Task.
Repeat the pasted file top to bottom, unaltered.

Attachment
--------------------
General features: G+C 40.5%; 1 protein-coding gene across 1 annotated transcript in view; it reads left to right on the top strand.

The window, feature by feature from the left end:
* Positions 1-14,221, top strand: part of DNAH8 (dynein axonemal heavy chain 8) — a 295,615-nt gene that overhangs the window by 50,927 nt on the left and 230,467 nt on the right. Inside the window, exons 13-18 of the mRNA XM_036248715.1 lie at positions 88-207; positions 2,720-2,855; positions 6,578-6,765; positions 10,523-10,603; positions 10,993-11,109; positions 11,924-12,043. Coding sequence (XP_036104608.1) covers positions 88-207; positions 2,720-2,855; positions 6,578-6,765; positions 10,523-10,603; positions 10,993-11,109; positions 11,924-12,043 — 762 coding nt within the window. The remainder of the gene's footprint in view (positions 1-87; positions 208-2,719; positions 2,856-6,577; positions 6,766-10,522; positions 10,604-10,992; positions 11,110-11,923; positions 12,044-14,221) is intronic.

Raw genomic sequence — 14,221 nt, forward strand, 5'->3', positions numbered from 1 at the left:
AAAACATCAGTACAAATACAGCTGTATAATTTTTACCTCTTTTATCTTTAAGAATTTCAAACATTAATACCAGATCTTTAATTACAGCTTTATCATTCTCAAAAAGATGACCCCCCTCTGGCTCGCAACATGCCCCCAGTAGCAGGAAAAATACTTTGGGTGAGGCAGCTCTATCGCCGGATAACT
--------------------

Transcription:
General features: G+C 40.5%; 1 protein-coding gene across 1 annotated transcript in view; it reads left to right on the top strand.

The window, feature by feature from the left end:
* Positions 1-14,221, top strand: part of DNAH8 (dynein axonemal heavy chain 8) — a 295,615-nt gene that overhangs the window by 50,927 nt on the left and 230,467 nt on the right. Inside the window, exons 13-18 of the mRNA XM_036248715.1 lie at positions 88-207; positions 2,720-2,855; positions 6,578-6,765; positions 10,523-10,603; positions 10,993-11,109; positions 11,924-12,043. Coding sequence (XP_036104608.1) covers positions 88-207; positions 2,720-2,855; positions 6,578-6,765; positions 10,523-10,603; positions 10,993-11,109; positions 11,924-12,043 — 762 coding nt within the window. The remainder of the gene's footprint in view (positions 1-87; positions 208-2,719; positions 2,856-6,577; positions 6,766-10,522; positions 10,604-10,992; positions 11,110-11,923; positions 12,044-14,221) is intronic.

Raw genomic sequence — 14,221 nt, forward strand, 5'->3', positions numbered from 1 at the left:
AAAACATCAGTACAAATACAGCTGTATAATTTTTACCTCTTTTATCTTTAAGAATTTCAAACATTAATACCAGATCTTTAATTACAGCTTTATCATTCTCAAAAAGATGACCCCCCTCTGGCTCGCAACATGCCCCCAGTAGCAGGAAAAATACTTTGGGTGAGGCAGCTCTATCGCCGGATAACT